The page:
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Growing in Shade

Which fruit, herbs and vegetables can be grown in shade


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Unless you have a allotment or large open garden, you are bound to have shady areas caused by structures such as fences, sheds or the house. This article explores the possibility of growing edible crops in shady places.

Definition of Shade

For the purposes of this editorial, the words “shade” and “shady” relate to an area which only gets sun, even if it’s lightly dappled sun, for a brief period of time, i.e. 2-3 hours a day and which is not overshadowed by a heavy canopy of tree tops.  Unfortunately any areas which are totally in shade all day will not produce worthwhile plants and are best given over to true shade loving shrubs or ornamentals.

Can you grow vegetables in the shade?

Although an open site in full sun is preferable for growing vegetables, it is entirely possible to grow some edible produce in semi shady areas of your plot.     You should bear in mind that edible plants grown in the shade may produce less crops than those sown in sunny areas but better a little than none at all. 

Which Vegetables can be grown in shade?

There are a surprising large amount of vegetables which will tolerate shade for much of the day. In general, leafy vegetables do quite well as do many brassicas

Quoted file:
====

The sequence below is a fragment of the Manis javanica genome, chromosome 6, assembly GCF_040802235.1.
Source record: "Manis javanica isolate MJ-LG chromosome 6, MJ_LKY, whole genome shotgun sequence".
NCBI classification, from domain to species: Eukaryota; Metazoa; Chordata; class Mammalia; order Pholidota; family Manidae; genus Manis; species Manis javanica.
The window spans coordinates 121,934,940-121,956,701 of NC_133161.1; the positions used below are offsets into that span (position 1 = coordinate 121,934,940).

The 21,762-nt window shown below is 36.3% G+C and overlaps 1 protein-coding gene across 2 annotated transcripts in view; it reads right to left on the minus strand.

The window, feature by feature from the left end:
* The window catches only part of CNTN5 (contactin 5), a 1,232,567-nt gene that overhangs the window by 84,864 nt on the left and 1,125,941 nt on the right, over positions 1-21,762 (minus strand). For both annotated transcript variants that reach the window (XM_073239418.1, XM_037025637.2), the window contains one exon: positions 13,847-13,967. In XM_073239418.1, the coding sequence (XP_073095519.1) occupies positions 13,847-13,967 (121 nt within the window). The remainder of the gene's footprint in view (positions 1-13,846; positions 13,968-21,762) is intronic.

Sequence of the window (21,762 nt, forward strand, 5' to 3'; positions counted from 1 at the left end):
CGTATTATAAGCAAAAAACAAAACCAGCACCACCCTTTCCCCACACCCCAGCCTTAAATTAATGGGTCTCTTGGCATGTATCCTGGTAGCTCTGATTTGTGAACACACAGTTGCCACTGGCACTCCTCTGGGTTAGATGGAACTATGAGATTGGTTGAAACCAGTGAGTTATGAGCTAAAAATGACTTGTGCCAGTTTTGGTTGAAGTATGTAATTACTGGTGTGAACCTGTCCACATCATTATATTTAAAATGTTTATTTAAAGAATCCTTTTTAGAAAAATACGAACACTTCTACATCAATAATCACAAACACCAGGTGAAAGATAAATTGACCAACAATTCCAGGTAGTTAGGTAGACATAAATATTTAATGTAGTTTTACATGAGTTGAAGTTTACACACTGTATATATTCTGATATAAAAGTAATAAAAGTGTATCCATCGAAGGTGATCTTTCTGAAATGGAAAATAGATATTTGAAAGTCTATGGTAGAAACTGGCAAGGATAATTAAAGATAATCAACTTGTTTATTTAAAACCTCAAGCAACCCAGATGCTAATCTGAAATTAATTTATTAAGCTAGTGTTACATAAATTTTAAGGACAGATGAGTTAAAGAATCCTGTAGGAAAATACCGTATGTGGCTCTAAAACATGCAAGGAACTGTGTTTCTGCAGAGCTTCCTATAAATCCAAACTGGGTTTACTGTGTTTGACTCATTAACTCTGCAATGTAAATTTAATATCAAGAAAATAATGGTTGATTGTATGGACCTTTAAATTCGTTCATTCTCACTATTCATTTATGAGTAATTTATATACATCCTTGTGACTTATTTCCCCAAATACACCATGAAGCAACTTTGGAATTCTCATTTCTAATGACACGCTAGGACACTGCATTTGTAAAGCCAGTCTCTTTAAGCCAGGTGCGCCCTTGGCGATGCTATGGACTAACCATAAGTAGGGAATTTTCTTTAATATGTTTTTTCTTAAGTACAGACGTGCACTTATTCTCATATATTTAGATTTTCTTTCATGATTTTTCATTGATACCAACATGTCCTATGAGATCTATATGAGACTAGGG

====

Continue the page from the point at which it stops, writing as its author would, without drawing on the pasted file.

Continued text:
List of vegetables which will grow in shade

In general, leafy vegetables are suitable for growing in shade but fruit bearing vegetables such as tomatoes are not. The list below is an example of what you can grow, though is not a definitive list.  

Asparagus, Beetroot, Broccoli, Brussels Sprouts, Cabbage, Carrots, Cauliflower, Cress, Endive, Kale, Leaf (Spinach) Beet, Leeks, Lettuce, Mushrooms, Parsnips, Radicchio, Radish, Rocket, Spinach, Swiss chard  



Can you grow herbs in the shade?

If you thought all herbs need hot arid conditions, then think again as there are a few which do relatively well in semi shade, particularly softer leaved herbs and is particularly useful for container growing on patios or balconies.

List of herbs which will grow in shade

Basil, Chives, Coriander, Mint, Parsley, Sage

Can you grow fruit in the shade?

Most fruiting plants produce better crops when grown in sunny positions as sunshine is required to ripen and mature the fruit. However, there are a few exceptions which will tolerate semi shade – that is to say an area which gets as little as 3 hours of sun per day.

List of fruit which will grow in shade

Alpine Strawberries,  Autumn Raspberries,  Morello Cherry,  Gooseberries,  Pears,  Plums,  Rhubarb, Quince


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